Zach Taylor attends the Abbey Grange Academy in Leeds. He is the first young person to win the Discover ARTiculation Challenge (for GCSE students) to then go on to participate in, and win, the ARTiculation Prize. In May, HENI Talks will be working with Zach Taylor to create a ten-minute film on the Rembrandt portraits in the National Gallery.
When I first saw Rembrandt’s ‘Self-Portrait 1657/59’ in the National Gallery of Scotland, I never thought I would be delivering a speech about it to over a hundred people in a Cambridge University lecture theatre. I study at a state school in Leeds, and I have been so impressed that the ARTiculation programme aims to help young people like me, and from all backgrounds, to discover the relevance of art to their lives. I am fortunate to have visited art galleries with my family from a young age, and was so grateful when I was given the opportunity to speak about an artwork of my choice for the Discover ARTiculation Prize last year.
For the Discover ARTiculation Challenge I chose to speak about Edward Hopper’s painting ‘New York Movie’. Hopper amazes me in his use of stark lighting and the way he depicts solitary figures in contemplative and melancholy positions. The piece was painted ten years after the Wall Street Crash of 1929, and in 2018, ten years on from the most recent economic crash, I found myself as one of many young people unsettled by our unstable political world and seeking to find and express our identities in new ways. I feel strongly about what Hopper can teach us about the social depression that can come through poverty and perhaps more significantly, isolation.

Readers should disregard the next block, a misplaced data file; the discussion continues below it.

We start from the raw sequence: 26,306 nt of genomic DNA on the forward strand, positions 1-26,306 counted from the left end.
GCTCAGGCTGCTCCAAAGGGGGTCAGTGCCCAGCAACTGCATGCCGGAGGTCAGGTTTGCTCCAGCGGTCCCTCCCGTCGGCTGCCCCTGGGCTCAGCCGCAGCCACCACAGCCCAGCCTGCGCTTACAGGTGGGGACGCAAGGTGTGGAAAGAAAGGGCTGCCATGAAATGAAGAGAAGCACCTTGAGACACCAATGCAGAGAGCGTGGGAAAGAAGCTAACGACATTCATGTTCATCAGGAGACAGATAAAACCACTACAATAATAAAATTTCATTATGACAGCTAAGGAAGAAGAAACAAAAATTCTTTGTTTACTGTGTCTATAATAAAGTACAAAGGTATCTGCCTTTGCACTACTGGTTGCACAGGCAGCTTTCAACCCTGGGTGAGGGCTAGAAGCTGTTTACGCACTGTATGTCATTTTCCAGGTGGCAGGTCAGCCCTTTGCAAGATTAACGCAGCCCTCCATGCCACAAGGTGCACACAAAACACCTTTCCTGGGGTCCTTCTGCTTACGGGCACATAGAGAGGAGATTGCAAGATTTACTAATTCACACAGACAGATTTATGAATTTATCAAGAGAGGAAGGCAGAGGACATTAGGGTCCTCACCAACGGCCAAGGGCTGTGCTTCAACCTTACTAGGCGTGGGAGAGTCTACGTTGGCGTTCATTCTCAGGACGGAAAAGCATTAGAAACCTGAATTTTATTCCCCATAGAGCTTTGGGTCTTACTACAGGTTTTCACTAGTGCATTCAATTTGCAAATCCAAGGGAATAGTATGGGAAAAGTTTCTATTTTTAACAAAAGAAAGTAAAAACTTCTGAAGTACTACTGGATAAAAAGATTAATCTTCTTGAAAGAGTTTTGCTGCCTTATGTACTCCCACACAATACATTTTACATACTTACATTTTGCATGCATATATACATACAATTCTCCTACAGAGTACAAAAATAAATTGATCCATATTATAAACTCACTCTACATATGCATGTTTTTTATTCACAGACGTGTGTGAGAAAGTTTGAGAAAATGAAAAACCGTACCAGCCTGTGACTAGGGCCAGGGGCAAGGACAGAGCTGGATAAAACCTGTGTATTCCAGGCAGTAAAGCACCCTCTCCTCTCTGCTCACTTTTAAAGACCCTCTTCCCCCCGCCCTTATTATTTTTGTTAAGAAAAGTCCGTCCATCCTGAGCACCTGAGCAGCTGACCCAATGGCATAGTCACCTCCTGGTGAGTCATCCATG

After winning the Discover ARTiculation Challenge, I was seeking to further explore identity in art, and when my art teacher encouraged me to enter the ARTiculation Prize 2019 I thought this was a great opportunity to do so. Rembrandt is an artist who has had an impact on me in many ways, from my Dad simply pointing out the incredible way he uses light, to having the opportunity to visit the Rembrandt house in Amsterdam, where I did an etching workshop in his studio. From coming to know Rembrandt’s life and work over my lifetime I feel he’s become something of a friend. I identify with the hopefulness of his younger years and I am aware, like him, that darkness is an integral part of all our lives. I am amazed by the powerful way Rembrandt brings his darkness into the light to create something truly magnificent.
The final in Cambridge was an amazing day for me. I couldn’t believe how far I’d come from giving my speech to my classmates to delivering it to a full lecture theatre in Clare College. As I stood there speaking in front of so many people, with my legs half shaking, I was overwhelmed with the joy of speaking from my heart. It was an honour to meet Tristram Hunt, such a prestigious figure in the art world, and when he announced my name as the winner I really couldn’t believe it. I was shocked to win in the end because the other talks were all so fascinating and profoundly inspiring.
I am deeply grateful to the Roche Court Educational Trust for giving me such an incredible opportunity. I’ve gained so much confidence over the whole process in who I am and how I express things personal to my experience. In seeking to understand these artists and their work, I have also found myself to be passionate about articulating what underlies our common humanity. The competition has been formative in shaping my outlook and hopes for the future. I’m thrilled to have secured a work experience placement at the National Galleries of Scotland this summer and will be applying to study History of Art at university.
Image: ARTiculation Grand Finalists 2019 with Dr. Tristram Hunt, Director, V&A Museum